In several studies, growth hormone therapy resulted in small increases in fasting serum glucose and insulin concentrations and in glycosylated hemoglobin values, but all these values remained within the normal range.23,25,26,28,30,33 Treatment for five years did not alter oral glucose tolerance or overall insulin sensitivity, but hepatic insulin sensitivity was less than that of normal subjects.38 After six months of treatment, the basal metabolic rate increased by 6 percent in one study23 and by 11 percent in another.39 Other reported metabolic changes have been small increases in serum triiodothyronine concentrations and transient decreases in serum thyroxine concentrations.26 Growth hormone therapy may increase cortisol degradation, and patients receiving glucocorticoid-replacement therapy may therefore need higher doses.
In some studies, quality-of-life measures, including energy level, mood, sensitivity to pain, emotional lability, and physical mobility, as measured by standardized psychological tests, improved with growth hormone therapy.1,21,33 The effects of growth hormone on these measures appear to differ between adults with adult-onset growth hormone deficiency and those with childhood-onset deficiency. The former had significant improvements in scores for social isolation and physical mobility, whereas the latter had no changes in these scores.1 Among 125 adults treated with placebo or growth hormone for 12 months, the growth hormone–treated patients had significant improvements in scores on standard psychological tests of energy, emotional reactions to stress, and social isolation, so that their scores were similar to those of normal subjects.28 A possible explanation for the improvement in energy is that the changes in the metabolic rate and in muscle and fat mass allowed the patients to become more physically active, but a direct effect of growth hormone on the brain cannot be ruled out.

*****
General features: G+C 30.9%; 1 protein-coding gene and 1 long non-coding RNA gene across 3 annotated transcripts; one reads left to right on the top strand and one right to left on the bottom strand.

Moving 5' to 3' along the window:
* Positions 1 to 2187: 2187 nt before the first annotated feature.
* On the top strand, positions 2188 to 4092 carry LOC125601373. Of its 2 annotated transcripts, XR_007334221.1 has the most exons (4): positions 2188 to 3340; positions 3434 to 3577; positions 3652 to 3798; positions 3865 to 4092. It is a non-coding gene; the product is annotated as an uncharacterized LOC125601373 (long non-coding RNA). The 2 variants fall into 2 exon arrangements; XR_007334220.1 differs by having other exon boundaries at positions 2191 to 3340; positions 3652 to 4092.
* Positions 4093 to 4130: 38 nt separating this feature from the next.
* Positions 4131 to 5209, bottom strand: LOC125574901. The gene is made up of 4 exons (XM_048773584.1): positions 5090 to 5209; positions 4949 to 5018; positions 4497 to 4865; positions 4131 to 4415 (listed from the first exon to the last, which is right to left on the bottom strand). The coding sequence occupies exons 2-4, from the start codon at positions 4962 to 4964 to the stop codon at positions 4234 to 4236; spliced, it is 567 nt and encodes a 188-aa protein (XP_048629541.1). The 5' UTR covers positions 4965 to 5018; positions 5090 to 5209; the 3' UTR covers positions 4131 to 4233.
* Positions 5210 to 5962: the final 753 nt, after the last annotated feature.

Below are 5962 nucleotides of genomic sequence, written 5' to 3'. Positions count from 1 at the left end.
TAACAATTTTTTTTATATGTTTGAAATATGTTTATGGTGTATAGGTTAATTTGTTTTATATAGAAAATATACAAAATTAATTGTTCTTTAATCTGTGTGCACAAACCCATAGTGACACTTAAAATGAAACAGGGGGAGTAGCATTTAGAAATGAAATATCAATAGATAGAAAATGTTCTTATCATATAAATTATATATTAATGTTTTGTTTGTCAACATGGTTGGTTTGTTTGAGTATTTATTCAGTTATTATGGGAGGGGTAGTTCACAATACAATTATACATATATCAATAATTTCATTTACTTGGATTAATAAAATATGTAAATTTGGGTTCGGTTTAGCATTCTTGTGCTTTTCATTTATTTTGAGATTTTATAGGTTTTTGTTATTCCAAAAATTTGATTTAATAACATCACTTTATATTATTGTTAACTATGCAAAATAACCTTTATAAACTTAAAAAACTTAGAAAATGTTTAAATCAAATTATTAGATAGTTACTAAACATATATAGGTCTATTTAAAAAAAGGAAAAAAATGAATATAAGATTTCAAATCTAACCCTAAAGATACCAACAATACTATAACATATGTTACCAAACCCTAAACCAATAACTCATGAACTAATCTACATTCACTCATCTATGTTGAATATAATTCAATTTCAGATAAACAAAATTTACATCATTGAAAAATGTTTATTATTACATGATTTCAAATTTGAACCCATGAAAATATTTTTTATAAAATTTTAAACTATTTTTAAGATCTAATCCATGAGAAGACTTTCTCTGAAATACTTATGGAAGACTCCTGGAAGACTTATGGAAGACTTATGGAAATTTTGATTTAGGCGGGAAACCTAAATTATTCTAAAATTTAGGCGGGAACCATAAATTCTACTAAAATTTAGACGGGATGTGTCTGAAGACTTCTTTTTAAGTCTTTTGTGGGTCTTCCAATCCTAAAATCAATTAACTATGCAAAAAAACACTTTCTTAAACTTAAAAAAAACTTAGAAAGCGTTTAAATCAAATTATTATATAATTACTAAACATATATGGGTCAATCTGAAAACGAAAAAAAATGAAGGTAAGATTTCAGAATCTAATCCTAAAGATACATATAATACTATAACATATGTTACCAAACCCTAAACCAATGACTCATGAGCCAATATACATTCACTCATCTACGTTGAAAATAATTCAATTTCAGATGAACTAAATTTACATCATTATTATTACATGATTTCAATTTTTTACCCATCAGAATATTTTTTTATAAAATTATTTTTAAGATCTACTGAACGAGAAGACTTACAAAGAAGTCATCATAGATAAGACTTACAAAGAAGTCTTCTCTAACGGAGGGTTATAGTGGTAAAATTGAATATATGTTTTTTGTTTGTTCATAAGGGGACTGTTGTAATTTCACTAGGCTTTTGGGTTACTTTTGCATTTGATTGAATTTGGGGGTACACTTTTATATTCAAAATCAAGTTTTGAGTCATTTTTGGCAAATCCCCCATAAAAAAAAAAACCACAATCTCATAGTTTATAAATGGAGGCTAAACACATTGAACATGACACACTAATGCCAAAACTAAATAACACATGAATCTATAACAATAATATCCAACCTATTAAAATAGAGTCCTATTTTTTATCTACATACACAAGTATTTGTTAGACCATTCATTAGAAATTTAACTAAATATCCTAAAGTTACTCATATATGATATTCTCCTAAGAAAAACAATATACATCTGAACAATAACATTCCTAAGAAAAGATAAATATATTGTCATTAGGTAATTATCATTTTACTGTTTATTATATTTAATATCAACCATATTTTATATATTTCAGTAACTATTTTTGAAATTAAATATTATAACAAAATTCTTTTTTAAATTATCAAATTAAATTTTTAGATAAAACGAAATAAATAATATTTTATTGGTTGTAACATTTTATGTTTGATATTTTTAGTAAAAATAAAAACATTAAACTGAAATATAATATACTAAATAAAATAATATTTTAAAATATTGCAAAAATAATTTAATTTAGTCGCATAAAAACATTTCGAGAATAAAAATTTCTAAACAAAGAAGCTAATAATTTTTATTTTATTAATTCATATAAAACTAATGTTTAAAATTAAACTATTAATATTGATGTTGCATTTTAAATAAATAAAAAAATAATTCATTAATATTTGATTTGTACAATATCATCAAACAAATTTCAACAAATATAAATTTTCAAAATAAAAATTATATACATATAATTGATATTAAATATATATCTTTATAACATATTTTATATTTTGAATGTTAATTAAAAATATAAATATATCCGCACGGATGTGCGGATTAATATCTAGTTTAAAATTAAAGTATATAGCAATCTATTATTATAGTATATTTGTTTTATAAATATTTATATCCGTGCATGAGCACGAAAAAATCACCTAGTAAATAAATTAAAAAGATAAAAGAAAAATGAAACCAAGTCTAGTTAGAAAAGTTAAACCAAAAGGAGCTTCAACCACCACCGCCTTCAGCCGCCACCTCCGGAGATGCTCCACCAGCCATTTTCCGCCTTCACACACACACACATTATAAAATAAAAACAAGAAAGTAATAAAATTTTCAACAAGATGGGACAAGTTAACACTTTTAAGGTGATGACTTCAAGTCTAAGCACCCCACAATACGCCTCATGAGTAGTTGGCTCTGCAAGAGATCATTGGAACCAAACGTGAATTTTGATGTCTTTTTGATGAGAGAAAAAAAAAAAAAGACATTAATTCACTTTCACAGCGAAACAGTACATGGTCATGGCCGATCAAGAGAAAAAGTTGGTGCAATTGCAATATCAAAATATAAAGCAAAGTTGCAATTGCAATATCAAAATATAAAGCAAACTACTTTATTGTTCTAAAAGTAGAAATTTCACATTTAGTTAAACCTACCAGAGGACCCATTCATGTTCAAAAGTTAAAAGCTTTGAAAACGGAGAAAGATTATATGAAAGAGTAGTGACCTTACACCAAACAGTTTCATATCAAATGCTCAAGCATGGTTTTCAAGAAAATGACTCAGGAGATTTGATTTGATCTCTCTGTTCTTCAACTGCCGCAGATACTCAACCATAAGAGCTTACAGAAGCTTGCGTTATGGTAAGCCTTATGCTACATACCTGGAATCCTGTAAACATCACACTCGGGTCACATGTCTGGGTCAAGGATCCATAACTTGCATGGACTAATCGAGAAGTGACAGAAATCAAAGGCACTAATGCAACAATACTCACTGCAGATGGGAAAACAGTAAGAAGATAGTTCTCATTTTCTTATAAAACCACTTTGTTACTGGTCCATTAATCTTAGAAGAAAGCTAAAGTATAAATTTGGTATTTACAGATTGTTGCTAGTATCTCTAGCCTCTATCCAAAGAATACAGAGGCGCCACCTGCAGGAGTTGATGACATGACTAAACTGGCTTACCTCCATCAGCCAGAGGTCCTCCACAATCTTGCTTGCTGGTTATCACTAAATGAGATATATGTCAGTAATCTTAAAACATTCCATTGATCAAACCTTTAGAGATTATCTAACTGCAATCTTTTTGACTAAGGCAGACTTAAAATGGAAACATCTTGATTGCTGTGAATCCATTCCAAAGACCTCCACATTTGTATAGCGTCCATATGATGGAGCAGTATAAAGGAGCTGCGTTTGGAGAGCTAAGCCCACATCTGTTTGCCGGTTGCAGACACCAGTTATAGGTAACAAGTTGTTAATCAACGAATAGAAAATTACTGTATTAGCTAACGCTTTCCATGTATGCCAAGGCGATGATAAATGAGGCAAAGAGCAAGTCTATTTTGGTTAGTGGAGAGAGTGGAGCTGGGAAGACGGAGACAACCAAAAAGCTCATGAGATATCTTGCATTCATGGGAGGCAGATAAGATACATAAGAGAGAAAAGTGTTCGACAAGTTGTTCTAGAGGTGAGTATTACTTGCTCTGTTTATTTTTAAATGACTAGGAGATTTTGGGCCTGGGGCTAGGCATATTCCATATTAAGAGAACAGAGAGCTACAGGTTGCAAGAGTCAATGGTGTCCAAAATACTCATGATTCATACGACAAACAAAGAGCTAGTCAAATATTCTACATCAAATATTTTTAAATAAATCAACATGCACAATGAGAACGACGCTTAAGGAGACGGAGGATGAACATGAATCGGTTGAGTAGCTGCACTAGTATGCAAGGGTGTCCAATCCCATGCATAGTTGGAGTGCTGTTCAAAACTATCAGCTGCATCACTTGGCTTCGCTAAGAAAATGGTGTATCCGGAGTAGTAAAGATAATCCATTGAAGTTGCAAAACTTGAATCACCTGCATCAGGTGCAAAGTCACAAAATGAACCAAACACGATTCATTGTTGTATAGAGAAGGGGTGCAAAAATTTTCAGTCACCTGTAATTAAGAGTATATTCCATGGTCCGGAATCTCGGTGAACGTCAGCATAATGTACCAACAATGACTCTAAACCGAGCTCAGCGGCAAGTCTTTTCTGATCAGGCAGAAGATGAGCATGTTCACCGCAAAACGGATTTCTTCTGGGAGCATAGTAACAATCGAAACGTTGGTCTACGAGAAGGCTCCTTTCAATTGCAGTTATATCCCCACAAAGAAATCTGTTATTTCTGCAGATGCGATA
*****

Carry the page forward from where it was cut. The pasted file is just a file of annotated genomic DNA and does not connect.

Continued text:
Side Effects

The most common side effects of growth hormone treatment in adults are edema and arthralgia or myalgia (Table 3). These effects are dose-dependent. The daily dose of growth hormone used in these trials ranged from 6 to 26 µg per kilogram, with dose reductions of 25 to 50 percent if side effects developed or if the serum concentration of insulin-like growth factor I increased above normal. In most patients these effects resolved with a reduction in the dose.

Any patient with a pituitary tumor or craniopharyngioma is at risk for a recurrence of the tumor, but there is no evidence that growth hormone–replacement therapy increases this risk. Another concern is the risk of cancer and cardiovascular disease. This concern arises because of the increased prevalence of these diseases in patients with acromegaly, who have high serum growth hormone concentrations for many years. However, there is at present no evidence that growth hormone–replacement therapy affects the risk of cancer or cardiovascular disease.
Dose of Growth Hormone